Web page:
Avalanche Forecast Sea to Sky

Date Issued: Valid Until:

Avalanche Canada ghelgeson, Avalanche Canada

Avalanche Forecast

Thu Mar. 14th ยท 6:16PM

Alpine

Danger Ratings Moderate

Treeline

Danger Ratings Moderate

Below Treeline

Danger Ratings Moderate
Wind Slabs Wind Slabs
Loose Wet Loose Wet

Alpine

Danger Ratings Moderate

Treeline

Danger Ratings Moderate

Below Treeline

Danger Ratings Moderate

Alpine

Danger Ratings Considerable

Treeline

Danger Ratings Considerable

Below Treeline

Danger Ratings Considerable
Seek out cold dry snow on higher elevation north and east aspects but watch for wind slabs which remain sensitive to triggering. The sun could produce loose wet avalanches on unshaded slopes, especially in the afternoon.

Confidence

Moderate - Timing or intensity of solar radiation is uncertain on Friday

Weather Forecast

Friday offers one last day of temperatures on the cool side before the heat really comes on for the first time this season. THURSDAY NIGHT: Freezing level around 800 m, light to moderate west/southwest wind, 1 to 3 cm of snow possible.FRIDAY: Broken cloud cover, freezing level rising to 1500 m, light southwest wind, no precipitation expected.SATURDAY: Broken cloud cover, freezing level rising to 1800 m, light southwest wind, no significant precipitation expected.SUNDAY: A few clouds, freezing level approaching 3000 m, light variable wind, no precipitation expected.

Avalanche Summary

Wednesday was an active day for avalanche activity. Loose wet releases were common on steep solar aspects to size 2. This MIN from Decker Meadows does a great job of showing just how quickly the very strong spring sun can produce avalanches with some great photos and a positive outcome. We suspect activity like that described in this MIN will probably pick up over the next few days as the region warms considerably. A size 2 natural wind slab avalanche was reported from a north facing feature at 1900 m. A size 1 remote triggered storm slab avalanche was also reported from a north facing feature between 2200 and 2000 m.Small loose wet avalanches were reported on Tuesday on south-facing slopes. There was also a size 1.5 remote-triggered avalanche reported at 1400 m.During the previous storm, there was an avalanche cycle to size 2.5. Operators noted some avalanches showed wide propagations.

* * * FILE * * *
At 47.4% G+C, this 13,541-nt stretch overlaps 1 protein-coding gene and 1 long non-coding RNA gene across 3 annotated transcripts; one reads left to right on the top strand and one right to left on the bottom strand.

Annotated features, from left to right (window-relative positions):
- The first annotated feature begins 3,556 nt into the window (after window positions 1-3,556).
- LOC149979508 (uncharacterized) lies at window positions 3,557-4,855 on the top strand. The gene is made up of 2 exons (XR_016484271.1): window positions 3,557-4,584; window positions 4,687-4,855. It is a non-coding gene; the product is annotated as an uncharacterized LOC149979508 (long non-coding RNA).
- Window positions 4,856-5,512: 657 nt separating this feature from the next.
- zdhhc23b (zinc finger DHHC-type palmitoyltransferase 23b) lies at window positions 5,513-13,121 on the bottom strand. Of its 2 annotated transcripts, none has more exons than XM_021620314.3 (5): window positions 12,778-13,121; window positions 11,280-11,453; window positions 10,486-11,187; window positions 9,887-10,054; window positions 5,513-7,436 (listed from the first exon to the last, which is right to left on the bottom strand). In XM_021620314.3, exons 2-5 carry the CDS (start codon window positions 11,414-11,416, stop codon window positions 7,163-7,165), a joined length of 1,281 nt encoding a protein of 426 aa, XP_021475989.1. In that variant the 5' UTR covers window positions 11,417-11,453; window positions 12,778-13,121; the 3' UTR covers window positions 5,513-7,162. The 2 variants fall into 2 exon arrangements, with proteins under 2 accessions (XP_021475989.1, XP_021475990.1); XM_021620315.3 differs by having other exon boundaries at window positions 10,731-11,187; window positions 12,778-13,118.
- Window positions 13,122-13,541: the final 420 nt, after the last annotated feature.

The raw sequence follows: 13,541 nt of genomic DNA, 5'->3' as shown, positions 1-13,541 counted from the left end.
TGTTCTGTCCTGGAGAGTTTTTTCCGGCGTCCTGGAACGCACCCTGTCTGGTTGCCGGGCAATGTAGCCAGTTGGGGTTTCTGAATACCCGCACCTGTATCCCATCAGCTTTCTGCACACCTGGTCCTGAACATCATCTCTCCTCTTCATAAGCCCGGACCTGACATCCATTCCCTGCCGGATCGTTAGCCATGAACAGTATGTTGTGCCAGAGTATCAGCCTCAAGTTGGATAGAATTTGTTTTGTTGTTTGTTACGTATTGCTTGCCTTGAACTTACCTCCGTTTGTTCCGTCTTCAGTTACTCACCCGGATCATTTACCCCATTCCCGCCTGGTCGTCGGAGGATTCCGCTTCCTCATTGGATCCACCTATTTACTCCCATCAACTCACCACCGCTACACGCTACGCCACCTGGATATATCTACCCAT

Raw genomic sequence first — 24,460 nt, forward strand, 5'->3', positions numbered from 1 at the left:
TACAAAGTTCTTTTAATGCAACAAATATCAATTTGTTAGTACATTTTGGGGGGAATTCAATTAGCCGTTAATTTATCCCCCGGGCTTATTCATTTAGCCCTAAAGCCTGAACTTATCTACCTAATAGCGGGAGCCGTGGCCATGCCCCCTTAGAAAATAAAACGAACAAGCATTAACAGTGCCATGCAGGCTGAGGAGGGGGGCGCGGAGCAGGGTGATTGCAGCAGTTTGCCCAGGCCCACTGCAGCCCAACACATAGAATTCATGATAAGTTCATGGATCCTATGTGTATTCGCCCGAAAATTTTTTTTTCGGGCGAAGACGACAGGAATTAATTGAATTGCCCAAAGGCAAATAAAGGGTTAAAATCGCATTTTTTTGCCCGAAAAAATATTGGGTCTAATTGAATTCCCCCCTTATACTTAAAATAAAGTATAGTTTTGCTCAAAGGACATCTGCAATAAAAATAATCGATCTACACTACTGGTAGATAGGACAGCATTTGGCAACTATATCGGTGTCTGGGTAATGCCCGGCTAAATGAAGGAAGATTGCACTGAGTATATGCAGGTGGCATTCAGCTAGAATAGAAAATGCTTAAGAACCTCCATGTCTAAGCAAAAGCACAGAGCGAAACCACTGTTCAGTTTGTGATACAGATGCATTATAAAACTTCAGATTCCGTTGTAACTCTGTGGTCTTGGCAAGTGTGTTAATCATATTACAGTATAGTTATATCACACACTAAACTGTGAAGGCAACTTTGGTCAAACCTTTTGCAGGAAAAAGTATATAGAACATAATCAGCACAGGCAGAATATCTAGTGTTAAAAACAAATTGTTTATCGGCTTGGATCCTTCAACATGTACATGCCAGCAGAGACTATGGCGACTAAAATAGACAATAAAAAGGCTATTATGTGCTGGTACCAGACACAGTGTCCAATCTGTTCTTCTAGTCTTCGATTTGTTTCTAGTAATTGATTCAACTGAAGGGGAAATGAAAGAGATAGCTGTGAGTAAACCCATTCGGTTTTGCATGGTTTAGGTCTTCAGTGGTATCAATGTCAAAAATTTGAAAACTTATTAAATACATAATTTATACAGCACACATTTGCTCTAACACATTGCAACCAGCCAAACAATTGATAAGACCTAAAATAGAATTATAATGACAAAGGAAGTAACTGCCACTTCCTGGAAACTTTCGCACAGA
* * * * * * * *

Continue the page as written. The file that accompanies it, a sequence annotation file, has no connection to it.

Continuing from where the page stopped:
Snowpack Summary

Another 15-20 cm new snow added to previous amounts to give storm totals in the range of 30-50 cm. Towards the end of the storm, winds shifted to the north, potentially creating some unusual wind slabs on south-facing slopes. Beneath the recent snow you may find hard wind-affected snow at higher elevations, soft faceted snow in shaded and sheltered areas, and crusts on steep southerly slopes. The middle and lower snowpack is well-settled.

Problems

Wind Slabs

Wind Slabs

Winds shifted to the north at the end of the last storm, building wind slabs on south-facing slopes. These wind slabs likely remain susceptible to human triggering and the increasingly strong spring sun is capable of producing natural avalanches too.

Be careful with wind slabs, especially in steep, unsupported and/or convex terrain features.Approach lee and cross-loaded slopes with caution.

Aspects: North, North East, East, South East, South, South West.

Elevations: Alpine, Treeline.

Likelihood

Possible

Expected Size

1 - 2
Loose Wet

Loose Wet

Loose wet activity will probably be limited to solar aspects Friday, but even brief periods of sun could produce loose wet avalanches surprisingly quickly. This activity is expected to pick up as temperatures continue to warm this weekend.

Loose avalanches may start small but they can grow and push you into dangerous terrain.Avoid exposure to steep, sun exposed slopes, especially when the solar radiation is strong.Back off slopes as the surface becomes moist or wet with rising temperatures.

Aspects: East, South East, South, South West, West.

Elevations: Treeline, Below Treeline.

Likelihood

Likely - Possible

Expected Size

1 - 2